The Senate Appropriations Committee approved an amendment on Wednesday, August 4, that’s meant to enable military veterans to access medical cannabis by allowing Veteran Affairs physicians to grant recommendations in states where it is legal. Sponsored by Senator Jeff Merkley, it’s intended to prevent the VA from interfering with or denying services to vets who choose to indulge in legal marijuana. Sen. Merkley said, per Marijuana Moment, “We have now 36 states that have medical cannabis, and our veterans want to know from their VA doctor what their thoughts are on the pros and cons or appropriate role or challenges of this particular strategy for treating a variety of issues, including PTSD.”
He concluded, “I think it’s really important that we not force our veterans to be unable to discuss this issue with their doctors.” Veterans like Eric Goepel, founder, and CEO of the Veterans Cannabis Coalition, made a note that the language of the measure effectively combines the intent of Rep. Earl Blumenauer’s Veteran Equal Access Act and more recent legislation seeking to codify the Veterans Health Administration Directive 1315. The latter bars VA physicians from taking punitive actions against veterans for disclosing their cannabis use. While the House has approved, on many occasions, legislation to allow VA doctors to issue medical marijuana recommendations to their patients, it’s never been written into law.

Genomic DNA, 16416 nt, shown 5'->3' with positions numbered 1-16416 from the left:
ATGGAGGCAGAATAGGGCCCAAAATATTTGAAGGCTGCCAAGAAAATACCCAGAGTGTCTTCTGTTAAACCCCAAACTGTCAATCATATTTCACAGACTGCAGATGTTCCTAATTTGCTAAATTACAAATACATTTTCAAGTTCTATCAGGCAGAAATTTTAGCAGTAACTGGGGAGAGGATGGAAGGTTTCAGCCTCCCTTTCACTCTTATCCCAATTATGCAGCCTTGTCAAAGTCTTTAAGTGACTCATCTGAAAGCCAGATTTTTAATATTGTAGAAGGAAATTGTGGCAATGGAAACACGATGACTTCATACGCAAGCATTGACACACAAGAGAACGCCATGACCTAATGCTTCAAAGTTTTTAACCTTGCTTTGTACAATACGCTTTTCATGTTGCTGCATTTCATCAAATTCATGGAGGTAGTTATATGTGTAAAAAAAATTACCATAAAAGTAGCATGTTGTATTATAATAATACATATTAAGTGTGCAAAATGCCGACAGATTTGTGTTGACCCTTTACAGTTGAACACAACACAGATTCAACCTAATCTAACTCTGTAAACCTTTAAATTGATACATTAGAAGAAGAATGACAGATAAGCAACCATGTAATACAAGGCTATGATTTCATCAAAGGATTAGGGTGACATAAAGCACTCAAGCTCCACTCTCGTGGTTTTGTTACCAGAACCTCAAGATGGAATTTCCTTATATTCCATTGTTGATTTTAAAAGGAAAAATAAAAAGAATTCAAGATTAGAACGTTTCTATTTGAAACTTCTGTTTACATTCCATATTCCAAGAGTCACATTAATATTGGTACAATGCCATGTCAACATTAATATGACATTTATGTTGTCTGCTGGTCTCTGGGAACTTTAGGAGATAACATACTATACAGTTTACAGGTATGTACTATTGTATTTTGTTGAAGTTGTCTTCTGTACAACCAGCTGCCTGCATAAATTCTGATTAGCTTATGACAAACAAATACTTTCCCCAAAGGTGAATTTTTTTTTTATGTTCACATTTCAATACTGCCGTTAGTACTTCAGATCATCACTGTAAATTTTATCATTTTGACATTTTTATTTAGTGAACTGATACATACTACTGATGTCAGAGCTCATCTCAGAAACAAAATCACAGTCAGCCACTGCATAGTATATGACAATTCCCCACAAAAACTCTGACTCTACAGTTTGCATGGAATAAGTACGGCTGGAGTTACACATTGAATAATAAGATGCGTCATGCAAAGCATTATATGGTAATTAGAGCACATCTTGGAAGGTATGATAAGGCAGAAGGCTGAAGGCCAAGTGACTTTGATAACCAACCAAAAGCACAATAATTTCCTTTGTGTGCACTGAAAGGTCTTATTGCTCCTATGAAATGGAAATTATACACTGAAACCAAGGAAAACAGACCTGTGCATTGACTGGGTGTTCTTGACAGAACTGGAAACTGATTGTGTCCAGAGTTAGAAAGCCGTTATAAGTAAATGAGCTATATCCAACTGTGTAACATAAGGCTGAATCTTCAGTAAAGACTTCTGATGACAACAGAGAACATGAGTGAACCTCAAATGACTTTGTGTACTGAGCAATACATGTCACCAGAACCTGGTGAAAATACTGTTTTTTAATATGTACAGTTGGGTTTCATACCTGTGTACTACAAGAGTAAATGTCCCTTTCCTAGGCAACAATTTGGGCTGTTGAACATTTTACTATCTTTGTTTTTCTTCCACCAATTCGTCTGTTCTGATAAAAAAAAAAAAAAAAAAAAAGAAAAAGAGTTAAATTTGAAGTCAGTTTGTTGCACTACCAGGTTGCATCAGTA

This leaves some lawmakers concerned, that government physicians could still be penalized by the Justice Department if they filled out cannabis forms while the substance remains federally illicit even with the VA funding provision. Despite that, it’s still great to see marijuana reform reach the military in some way, shape, or form. Now veterans can go to the dispensary grab some cannabis and some blunt wraps if their VA physician allows it.